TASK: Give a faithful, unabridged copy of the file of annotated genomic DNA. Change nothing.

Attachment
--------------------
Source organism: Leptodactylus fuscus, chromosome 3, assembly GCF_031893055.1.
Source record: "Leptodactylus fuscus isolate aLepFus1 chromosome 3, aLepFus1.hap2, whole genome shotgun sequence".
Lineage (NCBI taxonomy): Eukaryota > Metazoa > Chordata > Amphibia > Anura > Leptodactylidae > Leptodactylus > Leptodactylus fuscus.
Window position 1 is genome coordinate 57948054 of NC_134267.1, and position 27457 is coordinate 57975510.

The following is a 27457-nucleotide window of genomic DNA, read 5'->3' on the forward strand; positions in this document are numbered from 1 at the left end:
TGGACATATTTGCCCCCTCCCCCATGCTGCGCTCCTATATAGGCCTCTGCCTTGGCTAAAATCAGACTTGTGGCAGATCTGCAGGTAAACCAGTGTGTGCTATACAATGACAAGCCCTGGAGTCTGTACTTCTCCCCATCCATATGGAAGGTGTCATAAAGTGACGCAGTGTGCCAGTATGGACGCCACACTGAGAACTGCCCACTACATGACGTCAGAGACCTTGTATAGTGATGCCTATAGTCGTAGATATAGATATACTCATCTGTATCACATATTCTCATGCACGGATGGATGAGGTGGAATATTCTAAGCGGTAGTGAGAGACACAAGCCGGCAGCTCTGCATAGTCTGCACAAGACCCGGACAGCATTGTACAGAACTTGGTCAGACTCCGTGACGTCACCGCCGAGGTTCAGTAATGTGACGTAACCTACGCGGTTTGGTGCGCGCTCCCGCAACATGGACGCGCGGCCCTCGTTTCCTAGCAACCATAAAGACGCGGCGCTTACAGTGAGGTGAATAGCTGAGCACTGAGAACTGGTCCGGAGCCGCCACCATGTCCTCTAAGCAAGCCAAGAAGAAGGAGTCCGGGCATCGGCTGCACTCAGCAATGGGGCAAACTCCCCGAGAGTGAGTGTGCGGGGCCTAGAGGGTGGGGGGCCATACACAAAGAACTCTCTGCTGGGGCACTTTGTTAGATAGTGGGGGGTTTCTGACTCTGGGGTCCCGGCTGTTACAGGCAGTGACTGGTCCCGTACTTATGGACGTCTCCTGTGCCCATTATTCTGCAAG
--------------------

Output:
Source organism: Leptodactylus fuscus, chromosome 3, assembly GCF_031893055.1.
Source record: "Leptodactylus fuscus isolate aLepFus1 chromosome 3, aLepFus1.hap2, whole genome shotgun sequence".
Lineage (NCBI taxonomy): Eukaryota > Metazoa > Chordata > Amphibia > Anura > Leptodactylidae > Leptodactylus > Leptodactylus fuscus.
Window position 1 is genome coordinate 57948054 of NC_134267.1, and position 27457 is coordinate 57975510.

The following is a 27457-nucleotide window of genomic DNA, read 5'->3' on the forward strand; positions in this document are numbered from 1 at the left end:
TGGACATATTTGCCCCCTCCCCCATGCTGCGCTCCTATATAGGCCTCTGCCTTGGCTAAAATCAGACTTGTGGCAGATCTGCAGGTAAACCAGTGTGTGCTATACAATGACAAGCCCTGGAGTCTGTACTTCTCCCCATCCATATGGAAGGTGTCATAAAGTGACGCAGTGTGCCAGTATGGACGCCACACTGAGAACTGCCCACTACATGACGTCAGAGACCTTGTATAGTGATGCCTATAGTCGTAGATATAGATATACTCATCTGTATCACATATTCTCATGCACGGATGGATGAGGTGGAATATTCTAAGCGGTAGTGAGAGACACAAGCCGGCAGCTCTGCATAGTCTGCACAAGACCCGGACAGCATTGTACAGAACTTGGTCAGACTCCGTGACGTCACCGCCGAGGTTCAGTAATGTGACGTAACCTACGCGGTTTGGTGCGCGCTCCCGCAACATGGACGCGCGGCCCTCGTTTCCTAGCAACCATAAAGACGCGGCGCTTACAGTGAGGTGAATAGCTGAGCACTGAGAACTGGTCCGGAGCCGCCACCATGTCCTCTAAGCAAGCCAAGAAGAAGGAGTCCGGGCATCGGCTGCACTCAGCAATGGGGCAAACTCCCCGAGAGTGAGTGTGCGGGGCCTAGAGGGTGGGGGGCCATACACAAAGAACTCTCTGCTGGGGCACTTTGTTAGATAGTGGGGGGTTTCTGACTCTGGGGTCCCGGCTGTTACAGGCAGTGACTGGTCCCGTACTTATGGACGTCTCCTGTGCCCATTATTCTGCAAG